Home Features Raising standards in fire protection

In March 2013 the inquest into the 2009 fire at Lakanal House in Camberwell, south London, said that numerous opportunities to remedy botched renovation work which compromised fire-stopping between flats were missed. What are the implications in the future for those contractors involved in fire stopping services? Adrian JG Marsh reports.

“We have seen far too many tragedies in which the inappropriate installation and maintenance of passive fire protection has meant that the building has not performed as expected in the event of a fire, putting both the public and firefighters at risk,” says Association for Specialist Fire Protection (ASFP) chief executive Wilf Butcher.

Last month ASFP unveiled a new code of practice on fire stopping as part of a series of initiatives to raise standards since the damning inquest in to the Lakanal House tragedy. Wilf Butcher continues: “Fire stopping used to be a specialist package but now it’s being incorporated into bigger packages. The issue now is how do you define the competency of the operative doing the work? We found that there isn’t the expertise to deal with compartmentation. It’s not just one trade since damage can be caused by follow-on trades, and during refurbishments.”

Steve Halcrow, FPDC’s technical consultant, says: “All too often during inspections I’ve seen some trade contractors pulling fire stopping out without a care, and with never a hope of its being reinstated correctly, in order to finish their own work.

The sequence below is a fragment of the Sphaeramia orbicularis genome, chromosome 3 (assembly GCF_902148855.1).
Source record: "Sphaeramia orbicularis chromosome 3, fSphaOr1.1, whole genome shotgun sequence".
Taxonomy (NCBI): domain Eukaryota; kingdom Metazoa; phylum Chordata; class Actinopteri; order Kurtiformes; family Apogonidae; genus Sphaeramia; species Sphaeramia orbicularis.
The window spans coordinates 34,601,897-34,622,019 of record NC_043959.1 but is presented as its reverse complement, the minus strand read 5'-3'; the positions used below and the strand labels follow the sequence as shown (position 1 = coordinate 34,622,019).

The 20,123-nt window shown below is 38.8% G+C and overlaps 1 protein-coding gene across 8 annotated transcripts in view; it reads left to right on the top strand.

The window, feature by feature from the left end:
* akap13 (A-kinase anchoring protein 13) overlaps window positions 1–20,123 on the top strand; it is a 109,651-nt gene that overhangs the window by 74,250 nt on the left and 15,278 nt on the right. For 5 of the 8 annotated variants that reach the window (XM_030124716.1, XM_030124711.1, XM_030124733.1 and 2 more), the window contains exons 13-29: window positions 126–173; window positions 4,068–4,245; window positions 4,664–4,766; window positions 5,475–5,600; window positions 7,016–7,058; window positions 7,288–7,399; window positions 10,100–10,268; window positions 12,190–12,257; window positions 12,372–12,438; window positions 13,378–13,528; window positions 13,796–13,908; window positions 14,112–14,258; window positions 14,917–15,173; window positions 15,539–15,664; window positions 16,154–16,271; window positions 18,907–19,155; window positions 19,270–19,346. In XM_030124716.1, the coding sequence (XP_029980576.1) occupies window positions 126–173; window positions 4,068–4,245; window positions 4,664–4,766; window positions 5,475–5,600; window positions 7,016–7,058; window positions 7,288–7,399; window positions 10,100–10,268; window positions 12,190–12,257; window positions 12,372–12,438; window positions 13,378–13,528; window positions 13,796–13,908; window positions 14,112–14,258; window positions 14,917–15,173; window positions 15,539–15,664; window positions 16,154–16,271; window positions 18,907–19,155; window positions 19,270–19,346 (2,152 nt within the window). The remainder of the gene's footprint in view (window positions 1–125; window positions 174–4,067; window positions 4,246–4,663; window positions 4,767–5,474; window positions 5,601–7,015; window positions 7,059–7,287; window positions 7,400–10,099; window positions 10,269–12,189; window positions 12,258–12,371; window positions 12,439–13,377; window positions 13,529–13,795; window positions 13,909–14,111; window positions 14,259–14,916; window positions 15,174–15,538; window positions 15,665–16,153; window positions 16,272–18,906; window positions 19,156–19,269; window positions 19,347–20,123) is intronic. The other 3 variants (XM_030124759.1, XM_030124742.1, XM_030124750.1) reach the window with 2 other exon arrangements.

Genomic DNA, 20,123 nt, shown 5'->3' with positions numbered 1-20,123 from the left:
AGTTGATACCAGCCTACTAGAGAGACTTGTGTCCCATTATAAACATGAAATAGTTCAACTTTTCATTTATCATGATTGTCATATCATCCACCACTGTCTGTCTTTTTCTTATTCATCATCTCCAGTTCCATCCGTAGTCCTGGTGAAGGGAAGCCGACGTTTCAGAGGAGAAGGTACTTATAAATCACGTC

“An investigation at a major development in London to establish why smoke had spread where it should not after a small fire indicated that fire stopping had been inadequate, leading to the smoke travelling to areas it was never meant to permeate.”

Third-party certification schemes are an effective and independent means of confirming quality, reliability and safety, since products and installers are regularly audited by the certification bodies to ensure that standards are maintained.

There is a variety of international bodies, such as FM, UL, Certifire, iBMB, BM Trada and IFC Certification, which will certify products; often some clients will insist on using only certified products. Equally contractors can also become third party certified, by FIRAS, LPCB, BM Trada or IFC Certification, which means they can demonstrate that they work to agreed industry standards, employ trained operatives and are subject to on-site audits and inspection of work to ensure compliance with manufacturers’ recommendations and Building Regulations.